Unfortunately, traditional methods of treating chronic back and joint pain are often expensive and ineffective, involving opioid prescriptions or injections, and even surgeries that can carry price tags of up to $150,000 (although studies have demonstrated that surgery is not the most effective way to treat the pain).

The Challenge of Lifestyle Changes

Best practice research highlighting the complexity of chronic pain suggests that a more holistic approach addressing lifestyle changes, as well as diet, mental health, stress, and exercise, is more effective. This lifestyle-medicine approach is how I treat my patients as a physician.

But lifestyle changes are behaviorally complex. According to the report, “the most striking development in our knowledge about how to deal with back pain and other pain is understanding the importance of physiological and social factors,” says Dr. Daniel Cherkin, senior investigator emeritus at Kaiser Permanente Washington Health Research Institute.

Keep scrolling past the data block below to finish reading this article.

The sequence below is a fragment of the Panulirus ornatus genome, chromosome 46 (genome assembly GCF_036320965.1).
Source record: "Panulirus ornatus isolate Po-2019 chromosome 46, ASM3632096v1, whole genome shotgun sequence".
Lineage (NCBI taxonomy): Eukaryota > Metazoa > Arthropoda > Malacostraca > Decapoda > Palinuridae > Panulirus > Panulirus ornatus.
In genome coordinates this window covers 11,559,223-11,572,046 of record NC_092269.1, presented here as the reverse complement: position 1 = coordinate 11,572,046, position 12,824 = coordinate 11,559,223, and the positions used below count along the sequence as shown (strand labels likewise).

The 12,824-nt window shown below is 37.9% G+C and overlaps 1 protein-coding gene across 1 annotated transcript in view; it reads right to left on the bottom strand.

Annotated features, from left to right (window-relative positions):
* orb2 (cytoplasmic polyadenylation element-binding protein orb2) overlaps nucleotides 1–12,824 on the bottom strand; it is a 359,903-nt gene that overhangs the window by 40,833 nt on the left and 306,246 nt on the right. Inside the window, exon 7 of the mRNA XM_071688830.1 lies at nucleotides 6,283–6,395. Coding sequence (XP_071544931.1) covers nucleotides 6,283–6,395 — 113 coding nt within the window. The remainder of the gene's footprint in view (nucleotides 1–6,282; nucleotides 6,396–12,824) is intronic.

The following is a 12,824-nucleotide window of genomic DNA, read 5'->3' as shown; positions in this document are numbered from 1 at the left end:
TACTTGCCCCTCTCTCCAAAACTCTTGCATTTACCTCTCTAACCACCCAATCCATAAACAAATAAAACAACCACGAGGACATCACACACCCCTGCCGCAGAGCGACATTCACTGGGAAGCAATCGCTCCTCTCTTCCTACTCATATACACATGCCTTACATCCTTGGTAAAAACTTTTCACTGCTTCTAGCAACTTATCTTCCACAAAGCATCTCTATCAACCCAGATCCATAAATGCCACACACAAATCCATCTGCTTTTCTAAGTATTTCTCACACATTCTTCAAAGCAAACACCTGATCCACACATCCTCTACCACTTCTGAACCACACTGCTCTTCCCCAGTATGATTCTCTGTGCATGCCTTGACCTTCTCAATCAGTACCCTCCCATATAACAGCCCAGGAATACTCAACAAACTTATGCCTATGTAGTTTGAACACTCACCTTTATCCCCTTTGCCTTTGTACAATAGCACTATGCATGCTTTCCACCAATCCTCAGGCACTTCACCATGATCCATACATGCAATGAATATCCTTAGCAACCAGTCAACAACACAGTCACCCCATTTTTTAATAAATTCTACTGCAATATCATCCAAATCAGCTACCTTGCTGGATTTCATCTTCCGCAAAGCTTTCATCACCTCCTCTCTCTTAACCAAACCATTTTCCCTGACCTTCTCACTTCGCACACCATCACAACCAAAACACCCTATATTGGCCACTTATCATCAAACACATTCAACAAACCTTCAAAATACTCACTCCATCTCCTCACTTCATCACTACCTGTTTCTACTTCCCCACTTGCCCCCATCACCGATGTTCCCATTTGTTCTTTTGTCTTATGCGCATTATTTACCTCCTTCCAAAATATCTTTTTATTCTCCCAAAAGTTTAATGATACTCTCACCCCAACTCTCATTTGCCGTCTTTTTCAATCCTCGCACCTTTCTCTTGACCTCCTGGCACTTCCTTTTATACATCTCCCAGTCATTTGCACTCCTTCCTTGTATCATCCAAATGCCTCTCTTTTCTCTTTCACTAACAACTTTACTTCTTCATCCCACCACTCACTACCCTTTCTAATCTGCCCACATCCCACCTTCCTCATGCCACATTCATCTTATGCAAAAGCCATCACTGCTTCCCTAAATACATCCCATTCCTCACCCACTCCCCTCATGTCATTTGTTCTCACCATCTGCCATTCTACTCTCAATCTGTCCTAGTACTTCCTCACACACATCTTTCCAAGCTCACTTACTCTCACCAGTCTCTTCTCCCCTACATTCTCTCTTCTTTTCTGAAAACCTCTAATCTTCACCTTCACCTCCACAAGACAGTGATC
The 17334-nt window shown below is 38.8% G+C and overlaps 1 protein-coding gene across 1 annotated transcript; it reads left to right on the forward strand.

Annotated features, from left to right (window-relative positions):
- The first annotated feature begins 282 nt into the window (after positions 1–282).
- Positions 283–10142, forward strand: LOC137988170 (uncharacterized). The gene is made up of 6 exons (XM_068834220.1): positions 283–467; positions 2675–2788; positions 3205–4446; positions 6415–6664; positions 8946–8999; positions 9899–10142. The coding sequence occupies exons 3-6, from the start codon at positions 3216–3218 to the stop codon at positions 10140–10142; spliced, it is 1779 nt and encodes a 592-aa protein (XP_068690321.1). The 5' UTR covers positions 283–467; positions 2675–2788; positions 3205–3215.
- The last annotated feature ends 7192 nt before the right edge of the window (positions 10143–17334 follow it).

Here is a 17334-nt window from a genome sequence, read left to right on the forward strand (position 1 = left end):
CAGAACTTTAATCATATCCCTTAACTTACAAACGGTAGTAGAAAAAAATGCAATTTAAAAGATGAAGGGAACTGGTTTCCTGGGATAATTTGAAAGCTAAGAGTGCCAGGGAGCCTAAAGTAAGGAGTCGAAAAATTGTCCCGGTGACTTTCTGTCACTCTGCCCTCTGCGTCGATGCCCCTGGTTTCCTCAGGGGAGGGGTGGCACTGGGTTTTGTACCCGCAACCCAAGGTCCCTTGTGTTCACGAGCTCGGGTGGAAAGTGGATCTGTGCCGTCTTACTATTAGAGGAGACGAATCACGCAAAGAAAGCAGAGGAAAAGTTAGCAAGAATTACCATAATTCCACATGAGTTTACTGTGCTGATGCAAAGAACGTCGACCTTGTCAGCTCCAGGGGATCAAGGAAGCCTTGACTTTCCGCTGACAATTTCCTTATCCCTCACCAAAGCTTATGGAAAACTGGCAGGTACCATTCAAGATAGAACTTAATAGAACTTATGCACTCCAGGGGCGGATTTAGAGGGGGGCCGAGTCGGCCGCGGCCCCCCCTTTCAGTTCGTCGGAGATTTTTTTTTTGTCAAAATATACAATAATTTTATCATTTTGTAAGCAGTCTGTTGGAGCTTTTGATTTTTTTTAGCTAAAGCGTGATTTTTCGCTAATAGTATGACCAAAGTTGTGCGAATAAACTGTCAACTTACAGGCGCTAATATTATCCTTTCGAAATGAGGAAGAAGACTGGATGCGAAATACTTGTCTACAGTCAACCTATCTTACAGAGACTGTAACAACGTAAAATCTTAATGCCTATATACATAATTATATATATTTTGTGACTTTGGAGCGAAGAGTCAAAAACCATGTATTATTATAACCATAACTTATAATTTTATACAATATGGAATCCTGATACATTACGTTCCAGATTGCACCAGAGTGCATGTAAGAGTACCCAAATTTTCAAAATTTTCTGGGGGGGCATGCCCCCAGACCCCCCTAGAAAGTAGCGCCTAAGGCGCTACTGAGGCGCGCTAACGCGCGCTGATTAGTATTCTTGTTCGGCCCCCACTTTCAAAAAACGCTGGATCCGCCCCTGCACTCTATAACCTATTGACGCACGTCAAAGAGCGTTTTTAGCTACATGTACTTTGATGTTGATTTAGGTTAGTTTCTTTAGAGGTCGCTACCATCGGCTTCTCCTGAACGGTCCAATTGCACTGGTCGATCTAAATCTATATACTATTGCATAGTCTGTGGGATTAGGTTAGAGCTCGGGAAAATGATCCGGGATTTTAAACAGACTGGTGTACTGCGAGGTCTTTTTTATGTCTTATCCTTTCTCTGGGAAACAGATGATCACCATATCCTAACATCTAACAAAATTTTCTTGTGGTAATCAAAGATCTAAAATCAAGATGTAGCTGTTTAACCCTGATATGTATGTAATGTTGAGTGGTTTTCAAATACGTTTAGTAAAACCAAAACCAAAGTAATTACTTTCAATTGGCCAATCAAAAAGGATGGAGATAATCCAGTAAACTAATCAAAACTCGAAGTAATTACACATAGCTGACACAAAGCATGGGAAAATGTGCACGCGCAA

Patients who receive mind-body therapies along with their regular medical care had less pain, better physical functionality, and improved mental health compared to those who did not get those therapies, according to a study Cherkin published in JAMA in 2016. Quitting smoking, losing weight, improving nutrition, and other behavioral changes also reduced chronic back and joint pain, according to a 2015 BMC Musculoskeletal Disorders study.

Virtual Care, Real Results

How can employers fill this gap in health care benefits for their employees with a more holistic digital approach to chronic back and joint pain?